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Condition Reporting

About This Guide

This guide aims to provide images of condition issues for anyone working in a museum, but may also be of interest to the general public. The examples are based on nearly 20 years of experience with Alaskan collections. Future drafts may include further collections management recommendations for these materials. An upcoming companion project in 2020 will be the Ten Agents of Deterioration common in Alaskan collections.

Reasons to Make a Condition Report

There are many excellent reasons to create a condition report for an item. It could be a few sentences, or several pages. Some of the reasons:

  • Leave a love letter to colleagues in the future to help share what you see at the moment.
  • Assist with accession and deaccession decisions.
  • Create a baseline for future comparison.
  • Demonstrate an artifact is actively deteriorating.
  • Alert staff to look for a missing part.
  • Understand what is vulnerable but OK now in case it changes.
  • Record item-specific details that make the object unique from similar items.
  • Prove a stolen item is the one in the museum record.
  • Support an insurance claim.
  • Help plan improvements to the preservation environment.
  • Help plan conservation or restoration interventions.
  • Identify and respond to insect infestation in a timely manner.
  • Determine if an item is suitable for exhibition or loan.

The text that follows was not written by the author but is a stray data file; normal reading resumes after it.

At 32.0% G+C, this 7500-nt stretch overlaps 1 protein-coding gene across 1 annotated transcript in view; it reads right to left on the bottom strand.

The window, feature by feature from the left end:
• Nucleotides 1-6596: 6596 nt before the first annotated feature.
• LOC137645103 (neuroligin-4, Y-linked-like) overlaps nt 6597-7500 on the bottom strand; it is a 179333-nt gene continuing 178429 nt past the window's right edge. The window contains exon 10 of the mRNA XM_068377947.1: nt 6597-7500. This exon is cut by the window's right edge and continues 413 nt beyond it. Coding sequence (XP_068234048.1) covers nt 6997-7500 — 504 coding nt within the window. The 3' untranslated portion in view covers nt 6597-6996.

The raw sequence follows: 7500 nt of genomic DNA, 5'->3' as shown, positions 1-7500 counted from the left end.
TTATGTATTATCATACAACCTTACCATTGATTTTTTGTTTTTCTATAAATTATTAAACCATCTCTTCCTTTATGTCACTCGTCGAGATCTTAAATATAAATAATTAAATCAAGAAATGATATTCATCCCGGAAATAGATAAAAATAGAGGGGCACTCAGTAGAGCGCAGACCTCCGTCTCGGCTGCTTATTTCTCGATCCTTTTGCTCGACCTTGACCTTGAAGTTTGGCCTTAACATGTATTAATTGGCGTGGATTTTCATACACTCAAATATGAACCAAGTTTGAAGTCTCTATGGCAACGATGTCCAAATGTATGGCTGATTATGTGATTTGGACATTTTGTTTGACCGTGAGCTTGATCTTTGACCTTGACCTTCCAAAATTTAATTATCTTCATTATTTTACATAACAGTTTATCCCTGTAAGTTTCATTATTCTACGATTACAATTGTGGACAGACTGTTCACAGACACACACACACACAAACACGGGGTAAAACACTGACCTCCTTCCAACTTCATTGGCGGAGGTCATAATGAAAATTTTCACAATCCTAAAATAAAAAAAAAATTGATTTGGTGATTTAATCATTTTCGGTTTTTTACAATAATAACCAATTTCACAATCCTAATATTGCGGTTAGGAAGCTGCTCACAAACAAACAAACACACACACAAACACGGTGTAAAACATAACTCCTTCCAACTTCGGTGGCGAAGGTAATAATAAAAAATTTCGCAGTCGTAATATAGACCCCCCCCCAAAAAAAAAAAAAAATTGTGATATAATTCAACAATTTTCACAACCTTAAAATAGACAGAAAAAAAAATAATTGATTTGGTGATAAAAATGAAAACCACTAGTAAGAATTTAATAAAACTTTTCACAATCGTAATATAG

Basic Steps of Condition Reporting

At the Alaska State Museum, steps to condition reporting include:

  1. Visual examination.
  2. Measuring. This should already be done, but often is not, so it is handy.
  3. JPEG images of specific condition details.
  4. Review files for old condition or treatment information.
  5. Writing the condition report and adding it to the database.
  6. Sometimes we include exhibit notes, recommended light levels, mount making advice, or packing and shipping suggestions.
  7. Occasionally there is a diagram or drawing.

Here are some fundamental things to look for when doing a condition report:

  • Is anything missing that ought to obviously be there? For example, holes on masks where appendages ought to be, or something on one side that is not on the other side, or a lid that is not present? Should it be symmetrical but is not?
  • Is there anything detached that is currently with the item but not physically connected to it anymore? Those fragments are notoriously at risk of loss or dissociation.
  • Is it broken? Think major cracks, breaks, losses, dents etc. If it came back from being on loan, you would say “uh-oh, I wonder if that damage was always there?”
  • Do you see evidence of insect infestation? Look for little holes, irregular chewed areas, dead bugs or bug parts such as legs and wings, webbing or cocoons, egg sacs, and especially powdery insect droppings called frass. To distinguish frass from other debris, isolate some on a piece of paper and see if the grit rolls around. Frass is usually round and uniform. Insect debris is often hidden in crevices, under flaps, and in corners of objects, as bugs are not usually in the open. Note if you suspect treatment with pesticide. ALSO note if there is NO evidence of insect infestation, as that sometimes indicates the presence of pesticides and the item might be toxic. Your comments about insects provides a baseline for monitoring future infestation.